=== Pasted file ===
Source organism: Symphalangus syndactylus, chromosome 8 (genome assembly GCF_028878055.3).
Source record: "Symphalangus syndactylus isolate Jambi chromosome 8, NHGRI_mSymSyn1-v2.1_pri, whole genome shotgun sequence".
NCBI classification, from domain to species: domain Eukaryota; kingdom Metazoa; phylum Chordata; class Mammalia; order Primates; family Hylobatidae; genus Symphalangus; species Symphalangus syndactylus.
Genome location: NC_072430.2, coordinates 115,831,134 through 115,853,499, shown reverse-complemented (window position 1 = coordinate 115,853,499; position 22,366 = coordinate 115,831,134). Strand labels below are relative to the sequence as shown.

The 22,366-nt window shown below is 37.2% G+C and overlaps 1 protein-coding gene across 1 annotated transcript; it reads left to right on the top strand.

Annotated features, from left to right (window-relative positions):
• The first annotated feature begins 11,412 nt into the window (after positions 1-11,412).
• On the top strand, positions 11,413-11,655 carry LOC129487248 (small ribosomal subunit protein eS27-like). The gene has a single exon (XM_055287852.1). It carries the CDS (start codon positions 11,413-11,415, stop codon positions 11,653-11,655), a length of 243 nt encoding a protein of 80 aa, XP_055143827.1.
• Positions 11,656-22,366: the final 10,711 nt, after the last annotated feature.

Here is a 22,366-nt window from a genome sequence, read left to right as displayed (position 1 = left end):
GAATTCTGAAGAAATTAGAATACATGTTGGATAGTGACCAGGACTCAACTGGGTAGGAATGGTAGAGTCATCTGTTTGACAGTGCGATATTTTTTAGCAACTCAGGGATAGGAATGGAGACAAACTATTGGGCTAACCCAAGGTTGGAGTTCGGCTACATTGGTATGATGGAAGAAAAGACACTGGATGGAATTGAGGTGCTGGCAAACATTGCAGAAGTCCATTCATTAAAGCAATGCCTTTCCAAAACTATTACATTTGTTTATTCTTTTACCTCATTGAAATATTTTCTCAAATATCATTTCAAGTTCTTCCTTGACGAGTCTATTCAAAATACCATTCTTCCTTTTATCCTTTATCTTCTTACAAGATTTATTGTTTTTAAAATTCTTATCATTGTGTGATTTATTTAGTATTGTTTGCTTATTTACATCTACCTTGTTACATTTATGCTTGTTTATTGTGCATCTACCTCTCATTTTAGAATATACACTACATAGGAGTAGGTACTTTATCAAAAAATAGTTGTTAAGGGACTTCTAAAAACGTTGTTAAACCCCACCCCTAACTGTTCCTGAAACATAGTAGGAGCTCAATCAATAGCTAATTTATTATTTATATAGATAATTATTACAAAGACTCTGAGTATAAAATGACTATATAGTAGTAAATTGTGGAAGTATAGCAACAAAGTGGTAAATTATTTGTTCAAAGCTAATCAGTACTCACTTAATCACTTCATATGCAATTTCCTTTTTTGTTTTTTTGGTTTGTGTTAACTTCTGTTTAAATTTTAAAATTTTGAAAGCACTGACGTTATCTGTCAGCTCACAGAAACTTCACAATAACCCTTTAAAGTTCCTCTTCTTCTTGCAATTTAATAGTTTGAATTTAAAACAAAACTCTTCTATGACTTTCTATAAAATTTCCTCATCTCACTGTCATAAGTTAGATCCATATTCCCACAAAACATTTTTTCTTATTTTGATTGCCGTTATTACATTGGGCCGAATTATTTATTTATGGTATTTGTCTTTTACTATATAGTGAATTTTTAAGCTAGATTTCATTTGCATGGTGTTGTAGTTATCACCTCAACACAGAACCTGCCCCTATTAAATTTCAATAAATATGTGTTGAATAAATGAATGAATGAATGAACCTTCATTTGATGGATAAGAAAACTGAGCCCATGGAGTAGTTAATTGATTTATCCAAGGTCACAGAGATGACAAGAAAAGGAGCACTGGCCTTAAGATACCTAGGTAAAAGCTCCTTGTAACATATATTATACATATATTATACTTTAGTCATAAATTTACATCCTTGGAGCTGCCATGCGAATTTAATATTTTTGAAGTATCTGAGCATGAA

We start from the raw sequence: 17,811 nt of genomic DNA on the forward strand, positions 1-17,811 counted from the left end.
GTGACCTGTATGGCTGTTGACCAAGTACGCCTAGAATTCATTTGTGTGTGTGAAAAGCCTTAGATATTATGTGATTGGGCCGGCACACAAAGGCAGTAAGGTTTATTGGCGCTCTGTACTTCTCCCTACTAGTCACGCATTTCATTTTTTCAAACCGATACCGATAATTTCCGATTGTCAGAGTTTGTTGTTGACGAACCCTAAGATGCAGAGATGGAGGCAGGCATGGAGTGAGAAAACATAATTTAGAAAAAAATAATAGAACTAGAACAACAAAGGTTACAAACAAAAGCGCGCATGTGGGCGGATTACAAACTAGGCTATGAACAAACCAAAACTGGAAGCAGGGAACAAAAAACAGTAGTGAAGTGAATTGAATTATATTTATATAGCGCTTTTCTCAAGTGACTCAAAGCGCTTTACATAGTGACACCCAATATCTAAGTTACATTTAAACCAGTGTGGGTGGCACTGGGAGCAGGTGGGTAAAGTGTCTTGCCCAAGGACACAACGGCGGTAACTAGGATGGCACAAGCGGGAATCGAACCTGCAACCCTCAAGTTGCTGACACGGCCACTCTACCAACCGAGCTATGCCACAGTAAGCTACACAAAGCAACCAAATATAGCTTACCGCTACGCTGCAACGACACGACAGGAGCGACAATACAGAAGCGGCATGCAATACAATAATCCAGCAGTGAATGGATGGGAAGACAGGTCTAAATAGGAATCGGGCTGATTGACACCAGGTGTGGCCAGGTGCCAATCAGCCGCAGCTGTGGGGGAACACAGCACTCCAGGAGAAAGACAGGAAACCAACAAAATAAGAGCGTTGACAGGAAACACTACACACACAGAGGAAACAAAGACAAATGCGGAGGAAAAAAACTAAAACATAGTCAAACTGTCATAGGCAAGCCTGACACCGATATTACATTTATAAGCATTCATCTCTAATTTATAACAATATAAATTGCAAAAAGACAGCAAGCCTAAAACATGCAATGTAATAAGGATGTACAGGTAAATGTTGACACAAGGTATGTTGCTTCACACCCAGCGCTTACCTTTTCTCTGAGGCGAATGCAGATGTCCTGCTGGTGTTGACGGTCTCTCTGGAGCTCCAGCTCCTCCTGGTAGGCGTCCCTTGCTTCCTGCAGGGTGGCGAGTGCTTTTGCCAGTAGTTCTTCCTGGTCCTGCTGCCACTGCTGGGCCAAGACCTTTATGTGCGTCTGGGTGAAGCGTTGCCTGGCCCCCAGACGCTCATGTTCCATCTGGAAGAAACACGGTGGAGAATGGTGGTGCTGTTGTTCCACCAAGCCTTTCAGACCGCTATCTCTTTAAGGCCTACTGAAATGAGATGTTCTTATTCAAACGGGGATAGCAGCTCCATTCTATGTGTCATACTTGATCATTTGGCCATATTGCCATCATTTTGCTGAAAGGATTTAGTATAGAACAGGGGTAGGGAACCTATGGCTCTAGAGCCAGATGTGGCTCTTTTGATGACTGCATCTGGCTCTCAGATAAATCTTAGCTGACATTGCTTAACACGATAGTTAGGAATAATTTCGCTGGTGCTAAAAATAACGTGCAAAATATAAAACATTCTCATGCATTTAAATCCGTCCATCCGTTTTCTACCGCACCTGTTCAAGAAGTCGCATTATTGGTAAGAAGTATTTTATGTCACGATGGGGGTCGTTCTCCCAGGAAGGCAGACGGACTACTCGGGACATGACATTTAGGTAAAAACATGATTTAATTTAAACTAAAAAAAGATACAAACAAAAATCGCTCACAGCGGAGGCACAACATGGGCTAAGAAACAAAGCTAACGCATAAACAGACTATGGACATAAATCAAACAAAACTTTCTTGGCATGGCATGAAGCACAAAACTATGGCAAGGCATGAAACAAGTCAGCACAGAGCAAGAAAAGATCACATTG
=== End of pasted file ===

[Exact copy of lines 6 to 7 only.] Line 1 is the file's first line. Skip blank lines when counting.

Annotated features, from left to right (window-relative positions):
• The first annotated feature begins 11,412 nt into the window (after positions 1-11,412).